Week’s Ledes Awards

Kevin Parker speaks to Flagpole from the future.

Don’t anybody say they’re not intrigued, cus it’s got to be a lie. The lede continues like this:

While we’re still wiping the sleep from our eyes, Parker is enjoying a night out with friends he “hasn’t seen in years” in his hometown of Perth, Australia, some 13 hours ahead. He’s amiable and open despite the interruption, putting his social life on hold to discuss the painstaking, solitary creation of his band Tame Impala’s latest release, Lonerism.

(Michelle Davis, Lonerism“, Flagpole)

It explains the first sentence, taking the graf to a less intriguing stage than it began at, but is well written enough to make me want to keep reading. Well written because for one, the information is obviously coming from a phone interview, but Davis is still able to characterize her subject, Kevin Parker. The man himself seems a cool guy, doing an interview while hanging out with friends. This could be good.

The lede also serves its purpose, by giving a general idea of what the piece is going to be about, the creation of Tame Impala’s “Lonerism” album. Even if the topic is not going to interest a reader, “painstaking” and “solitary” still promise a good story.

This is just one of a number of pieces I read recently. Some others that are kind of interesting, with their ledes, in order of preference:

Athens Business Rocks (Athens Music Junkie)

Once again we find ourselves at the end of January. Naturally, that means it’s time for every mailman, fry cook, copy dude and lawyer to strap on a guitar, find that weird guy from Accounting that plays drums and rock out for Nuci’s Space.

Toilet Circuit (Guardian Music)

The Bull and Gate in Kentish Town in north London is, in music-business vernacular, a “toilet venue”, where the stage can just about accommodate a four-piece band, and the dressing room contains a solitary grubby mirror. But the term does this place a real disservice, both in terms of the ornate Victorian splendour of the main bar, and in the roll call of names who have played in the 150-capacity back room – among them Coldplay, Pulp, PJ Harvey, Muse, Blur and the Manic Street Preachers.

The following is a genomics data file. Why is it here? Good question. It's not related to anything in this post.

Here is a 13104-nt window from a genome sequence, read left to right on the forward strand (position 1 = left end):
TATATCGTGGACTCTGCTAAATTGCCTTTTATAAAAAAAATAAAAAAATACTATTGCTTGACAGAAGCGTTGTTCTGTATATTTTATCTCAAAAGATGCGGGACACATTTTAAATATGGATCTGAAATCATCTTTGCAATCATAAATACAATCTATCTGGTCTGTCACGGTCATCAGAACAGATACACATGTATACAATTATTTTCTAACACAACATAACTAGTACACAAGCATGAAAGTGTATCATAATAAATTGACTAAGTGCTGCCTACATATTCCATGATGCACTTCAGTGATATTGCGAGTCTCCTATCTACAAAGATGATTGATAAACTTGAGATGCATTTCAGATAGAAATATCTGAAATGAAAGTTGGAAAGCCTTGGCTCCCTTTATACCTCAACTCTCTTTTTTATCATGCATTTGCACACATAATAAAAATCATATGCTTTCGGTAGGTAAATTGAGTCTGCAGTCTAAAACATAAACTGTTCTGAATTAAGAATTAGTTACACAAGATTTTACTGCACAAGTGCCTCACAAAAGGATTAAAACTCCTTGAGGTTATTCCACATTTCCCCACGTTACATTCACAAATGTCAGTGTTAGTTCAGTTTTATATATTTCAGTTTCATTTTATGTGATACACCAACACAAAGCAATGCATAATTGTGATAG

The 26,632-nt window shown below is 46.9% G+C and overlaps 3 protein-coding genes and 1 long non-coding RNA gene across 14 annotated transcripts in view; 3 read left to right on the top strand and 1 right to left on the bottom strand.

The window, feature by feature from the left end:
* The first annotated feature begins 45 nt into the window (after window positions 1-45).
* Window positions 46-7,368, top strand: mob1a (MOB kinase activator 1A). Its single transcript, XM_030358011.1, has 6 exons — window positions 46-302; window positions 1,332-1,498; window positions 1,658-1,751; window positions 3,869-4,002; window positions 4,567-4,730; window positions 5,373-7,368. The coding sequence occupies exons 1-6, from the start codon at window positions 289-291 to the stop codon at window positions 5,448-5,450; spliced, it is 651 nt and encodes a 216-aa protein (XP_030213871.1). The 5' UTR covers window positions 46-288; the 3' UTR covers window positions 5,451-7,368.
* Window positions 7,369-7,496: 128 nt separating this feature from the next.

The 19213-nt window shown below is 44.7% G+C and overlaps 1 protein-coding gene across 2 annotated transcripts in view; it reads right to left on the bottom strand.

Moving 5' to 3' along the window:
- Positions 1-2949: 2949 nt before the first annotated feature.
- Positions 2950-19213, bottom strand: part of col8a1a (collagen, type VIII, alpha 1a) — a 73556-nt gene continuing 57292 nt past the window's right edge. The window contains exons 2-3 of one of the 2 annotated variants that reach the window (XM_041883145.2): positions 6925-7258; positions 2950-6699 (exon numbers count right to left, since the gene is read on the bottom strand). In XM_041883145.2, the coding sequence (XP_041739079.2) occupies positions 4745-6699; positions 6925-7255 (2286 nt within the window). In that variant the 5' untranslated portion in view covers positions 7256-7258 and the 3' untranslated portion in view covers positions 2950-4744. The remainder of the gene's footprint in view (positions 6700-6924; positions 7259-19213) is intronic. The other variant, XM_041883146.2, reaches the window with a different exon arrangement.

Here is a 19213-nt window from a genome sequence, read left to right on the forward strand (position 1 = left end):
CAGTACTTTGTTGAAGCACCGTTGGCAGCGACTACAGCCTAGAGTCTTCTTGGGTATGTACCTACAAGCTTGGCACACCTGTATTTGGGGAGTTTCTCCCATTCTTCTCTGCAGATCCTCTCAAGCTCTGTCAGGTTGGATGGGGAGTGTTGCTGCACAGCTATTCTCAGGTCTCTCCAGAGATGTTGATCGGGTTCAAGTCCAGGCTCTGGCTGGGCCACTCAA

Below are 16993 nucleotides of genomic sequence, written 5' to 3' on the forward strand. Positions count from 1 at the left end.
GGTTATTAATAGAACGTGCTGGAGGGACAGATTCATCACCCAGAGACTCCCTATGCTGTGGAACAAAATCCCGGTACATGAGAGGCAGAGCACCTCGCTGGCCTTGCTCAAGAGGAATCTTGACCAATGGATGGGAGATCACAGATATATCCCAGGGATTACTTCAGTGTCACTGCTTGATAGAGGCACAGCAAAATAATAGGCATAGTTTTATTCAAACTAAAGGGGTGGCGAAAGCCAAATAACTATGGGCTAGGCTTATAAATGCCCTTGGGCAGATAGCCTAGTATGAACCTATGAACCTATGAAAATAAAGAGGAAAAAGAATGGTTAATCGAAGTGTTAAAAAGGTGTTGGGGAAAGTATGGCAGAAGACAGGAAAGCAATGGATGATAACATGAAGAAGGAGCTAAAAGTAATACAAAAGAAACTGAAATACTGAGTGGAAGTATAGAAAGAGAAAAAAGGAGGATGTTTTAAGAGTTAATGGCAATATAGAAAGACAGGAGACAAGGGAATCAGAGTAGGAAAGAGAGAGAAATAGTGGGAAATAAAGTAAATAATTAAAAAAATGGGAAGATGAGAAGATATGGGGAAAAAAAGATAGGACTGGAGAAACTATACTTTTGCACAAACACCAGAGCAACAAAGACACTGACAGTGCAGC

Elton John helps HMV (Guardian Music)

HMV could be thrown a lifeline by Sir Elton John after it emerged that the singer plans to perform in one of the chain’s stores. He has suggested that big artists could play a role in keeping Britain’s last major music retailer on the high street by playing a series of in-store gigs.

Tuesday Night Confessional (Flagpole)

It’s in the middle of downtown Athens, but Nowhere Bar’s moniker has at times seemed oddly fitting. A haven for the over-40 townie set, the nondescript Lumpkin Street hangout’s selling points have long been sports on the screen and pool cues in the corner. The occasional cover or jam band has provided a fine, if forgettable, musical backdrop, but it has not been known as a primary spot for those seeking out live entertainment.

The award for worst lede in this list goes to Mark Mulligan writing Daisy Potential (Music Industry Blog):

Beats’ codenamed Daisy subscription service has been getting a puzzlingly large amount of coverage for a service that isn’t even launched yet. Beats’ Jimmy Iovine has somewhat smartly positioned Daisy as a challenger in a dysfunctional market in which the incumbents are portrayed as flailing around, unable to even understand what the big issues are, let alone try to solve them.  Discovery, transparency, reporting, these are all great issues that do need addressing but they are also the exact issues Spotify et al are all busy trying to fix right now. The fact they haven’t points to the complexity and scale of the problems, and also the limitations of what any one music service can achieve on its own.

First off, it’s a block of words that makes me think of a huge boulder suddenly fallen across my favorite hiking trail. And there’s even slimy-slippery moss on it in the frame of big words like “dysfunctional” and “incumbents.” This doesn’t look like it’s going to be fun.

True he’s using an essay lede, but who says essay ledes translate to boring ledes? I’ve got through this much and just do not have the energy to plod through more. ‘nuf said.


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